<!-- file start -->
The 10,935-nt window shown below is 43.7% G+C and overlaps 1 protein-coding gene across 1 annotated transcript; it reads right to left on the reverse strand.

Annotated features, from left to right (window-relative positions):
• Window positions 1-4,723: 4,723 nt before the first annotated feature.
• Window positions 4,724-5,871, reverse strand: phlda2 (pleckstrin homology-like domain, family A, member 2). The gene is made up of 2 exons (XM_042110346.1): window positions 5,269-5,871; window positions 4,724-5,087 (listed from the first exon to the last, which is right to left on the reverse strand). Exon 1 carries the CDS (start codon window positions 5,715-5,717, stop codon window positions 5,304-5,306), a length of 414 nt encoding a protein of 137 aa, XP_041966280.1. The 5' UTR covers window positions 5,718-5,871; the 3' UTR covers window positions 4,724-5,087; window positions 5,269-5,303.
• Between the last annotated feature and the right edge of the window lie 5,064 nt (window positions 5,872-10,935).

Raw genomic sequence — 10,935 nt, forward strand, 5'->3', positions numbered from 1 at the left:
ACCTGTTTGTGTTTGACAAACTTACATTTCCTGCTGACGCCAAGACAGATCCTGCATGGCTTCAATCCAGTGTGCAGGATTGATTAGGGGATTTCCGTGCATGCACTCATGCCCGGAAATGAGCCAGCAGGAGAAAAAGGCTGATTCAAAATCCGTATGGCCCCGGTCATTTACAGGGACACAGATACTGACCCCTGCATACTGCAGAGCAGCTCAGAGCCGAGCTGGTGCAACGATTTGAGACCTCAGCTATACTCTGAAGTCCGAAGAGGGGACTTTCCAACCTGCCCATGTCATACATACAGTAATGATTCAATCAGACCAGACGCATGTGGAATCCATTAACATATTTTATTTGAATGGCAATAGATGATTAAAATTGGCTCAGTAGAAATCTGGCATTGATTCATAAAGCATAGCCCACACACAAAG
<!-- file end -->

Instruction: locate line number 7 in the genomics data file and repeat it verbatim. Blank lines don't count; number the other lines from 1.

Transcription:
ACCTGTTTGTGTTTGACAAACTTACATTTCCTGCTGACGCCAAGACAGATCCTGCATGGCTTCAATCCAGTGTGCAGGATTGATTAGGGGATTTCCGTGCATGCACTCATGCCCGGAAATGAGCCAGCAGGAGAAAAAGGCTGATTCAAAATCCGTATGGCCCCGGTCATTTACAGGGACACAGATACTGACCCCTGCATACTGCAGAGCAGCTCAGAGCCGAGCTGGTGCAACGATTTGAGACCTCAGCTATACTCTGAAGTCCGAAGAGGGGACTTTCCAACCTGCCCATGTCATACATACAGTAATGATTCAATCAGACCAGACGCATGTGGAATCCATTAACATATTTTATTTGAATGGCAATAGATGATTAAAATTGGCTCAGTAGAAATCTGGCATTGATTCATAAAGCATAGCCCACACACAAAG